Which way is Cosmically Down?
Most recent answer: 12/03/2015
- Tom Cicillini (age 38)
Long beach, New York
I think I get what you're asking. We say that ordinary clumping stuff (galaxies, ...) tends to pull the universe together via gravity. That would make the expansion slow down, if there were no other effects counteracting it. yet what direction is each galaxy pulled? Aren't they typically surrounded about evenly on all sides, so that on average the gravitational pull on each should be about zero? Which way is "down"?
That's a pretty deep question. The way we usually think of it is that all that gravity is tugging space together, tending to reduce distances. There's no particular direction in the space to that tug.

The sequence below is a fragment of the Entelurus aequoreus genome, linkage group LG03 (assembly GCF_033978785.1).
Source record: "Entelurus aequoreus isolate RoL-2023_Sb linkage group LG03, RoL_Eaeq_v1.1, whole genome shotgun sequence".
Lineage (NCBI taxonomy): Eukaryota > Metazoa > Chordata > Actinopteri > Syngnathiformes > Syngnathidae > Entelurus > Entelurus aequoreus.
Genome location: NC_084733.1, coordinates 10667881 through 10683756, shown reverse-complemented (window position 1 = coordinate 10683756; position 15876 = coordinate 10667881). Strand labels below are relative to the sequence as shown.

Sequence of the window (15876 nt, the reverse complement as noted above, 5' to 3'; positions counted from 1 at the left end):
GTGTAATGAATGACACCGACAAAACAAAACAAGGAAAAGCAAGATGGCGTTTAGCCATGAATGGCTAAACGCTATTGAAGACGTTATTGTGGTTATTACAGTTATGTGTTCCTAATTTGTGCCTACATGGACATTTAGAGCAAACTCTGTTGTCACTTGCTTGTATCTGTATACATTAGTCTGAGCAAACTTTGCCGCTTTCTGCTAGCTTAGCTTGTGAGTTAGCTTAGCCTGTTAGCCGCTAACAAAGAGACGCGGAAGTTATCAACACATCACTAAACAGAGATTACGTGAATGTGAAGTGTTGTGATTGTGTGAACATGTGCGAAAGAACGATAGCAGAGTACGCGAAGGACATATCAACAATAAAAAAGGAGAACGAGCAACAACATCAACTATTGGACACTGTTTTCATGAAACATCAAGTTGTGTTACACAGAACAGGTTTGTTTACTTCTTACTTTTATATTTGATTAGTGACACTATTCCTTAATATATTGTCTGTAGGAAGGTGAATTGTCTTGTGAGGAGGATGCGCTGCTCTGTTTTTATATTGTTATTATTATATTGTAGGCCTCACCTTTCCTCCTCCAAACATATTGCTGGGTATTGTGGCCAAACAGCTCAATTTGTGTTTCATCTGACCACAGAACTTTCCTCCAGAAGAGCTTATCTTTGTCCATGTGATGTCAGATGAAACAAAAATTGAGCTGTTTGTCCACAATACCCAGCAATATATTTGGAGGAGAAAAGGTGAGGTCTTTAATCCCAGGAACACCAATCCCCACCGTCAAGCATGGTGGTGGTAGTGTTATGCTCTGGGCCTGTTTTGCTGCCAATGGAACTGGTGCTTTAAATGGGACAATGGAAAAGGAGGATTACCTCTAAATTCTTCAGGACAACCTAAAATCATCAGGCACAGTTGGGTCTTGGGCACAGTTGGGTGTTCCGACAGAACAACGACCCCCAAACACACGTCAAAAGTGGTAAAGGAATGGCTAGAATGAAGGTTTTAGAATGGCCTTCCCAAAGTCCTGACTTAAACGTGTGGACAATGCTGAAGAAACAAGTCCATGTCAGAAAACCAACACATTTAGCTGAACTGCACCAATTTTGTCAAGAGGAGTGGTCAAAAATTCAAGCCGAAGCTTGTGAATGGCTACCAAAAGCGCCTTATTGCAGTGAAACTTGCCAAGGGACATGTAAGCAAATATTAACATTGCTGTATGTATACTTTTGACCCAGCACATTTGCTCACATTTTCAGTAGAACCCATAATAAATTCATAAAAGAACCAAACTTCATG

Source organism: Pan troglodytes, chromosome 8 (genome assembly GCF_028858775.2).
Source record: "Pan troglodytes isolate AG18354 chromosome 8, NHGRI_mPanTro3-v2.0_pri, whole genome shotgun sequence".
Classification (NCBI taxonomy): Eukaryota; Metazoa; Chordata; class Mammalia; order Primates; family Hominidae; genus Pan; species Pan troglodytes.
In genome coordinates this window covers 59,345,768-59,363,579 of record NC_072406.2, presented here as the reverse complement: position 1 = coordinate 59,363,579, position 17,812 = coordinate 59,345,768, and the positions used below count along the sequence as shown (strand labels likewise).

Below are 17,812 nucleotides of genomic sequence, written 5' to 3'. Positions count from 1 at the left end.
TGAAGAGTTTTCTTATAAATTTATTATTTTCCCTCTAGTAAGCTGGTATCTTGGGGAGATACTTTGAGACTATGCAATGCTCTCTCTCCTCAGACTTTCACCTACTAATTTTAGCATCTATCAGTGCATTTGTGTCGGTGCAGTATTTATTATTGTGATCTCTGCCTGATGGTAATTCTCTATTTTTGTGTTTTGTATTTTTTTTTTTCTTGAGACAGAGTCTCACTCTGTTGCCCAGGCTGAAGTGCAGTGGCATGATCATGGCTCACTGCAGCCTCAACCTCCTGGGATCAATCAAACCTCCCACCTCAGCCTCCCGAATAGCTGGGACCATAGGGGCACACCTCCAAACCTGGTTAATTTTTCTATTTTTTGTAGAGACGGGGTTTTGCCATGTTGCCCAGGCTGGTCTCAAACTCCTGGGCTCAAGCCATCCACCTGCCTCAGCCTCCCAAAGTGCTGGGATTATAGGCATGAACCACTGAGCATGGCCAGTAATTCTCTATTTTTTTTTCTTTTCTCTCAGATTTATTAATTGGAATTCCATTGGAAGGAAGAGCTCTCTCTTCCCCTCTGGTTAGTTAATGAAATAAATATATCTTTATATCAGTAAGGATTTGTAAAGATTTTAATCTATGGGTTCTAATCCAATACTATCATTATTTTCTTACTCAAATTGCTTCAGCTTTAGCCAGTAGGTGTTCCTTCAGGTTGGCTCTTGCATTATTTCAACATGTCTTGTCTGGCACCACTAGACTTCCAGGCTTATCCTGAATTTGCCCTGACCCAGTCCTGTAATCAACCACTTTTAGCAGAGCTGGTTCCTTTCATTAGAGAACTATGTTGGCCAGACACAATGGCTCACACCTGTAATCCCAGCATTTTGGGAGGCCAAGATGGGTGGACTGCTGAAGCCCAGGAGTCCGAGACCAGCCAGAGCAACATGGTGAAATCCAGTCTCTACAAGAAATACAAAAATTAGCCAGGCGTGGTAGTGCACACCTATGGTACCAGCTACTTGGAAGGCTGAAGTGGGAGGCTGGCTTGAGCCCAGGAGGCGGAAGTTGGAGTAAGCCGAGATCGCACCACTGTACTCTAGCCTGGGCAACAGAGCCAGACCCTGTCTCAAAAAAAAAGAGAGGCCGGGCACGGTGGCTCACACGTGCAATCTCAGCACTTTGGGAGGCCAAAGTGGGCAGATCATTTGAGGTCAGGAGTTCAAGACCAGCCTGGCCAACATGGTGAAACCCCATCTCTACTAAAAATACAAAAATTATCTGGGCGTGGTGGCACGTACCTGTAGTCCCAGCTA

Here's a maybe useful analogy. Think of a 2-D space, a balloon, that's been blown up. We can picture it in a bigger space, our usual 3-D one. There's tension in the rubber that pulls the balloon together. But there's no net direction in the 2-D balloon space that any little patch of the rubber is pulled. Even without our 3-D picture, however, a little 2-D balloon creature could notice the effect of the pull because it would make 2-D distances get smaller. That's kind of our situation in 3-D, except that there's another effect, attributed to dark energy, that's stronger and makes the distances grow more quickly.
(published on 12/03/2015)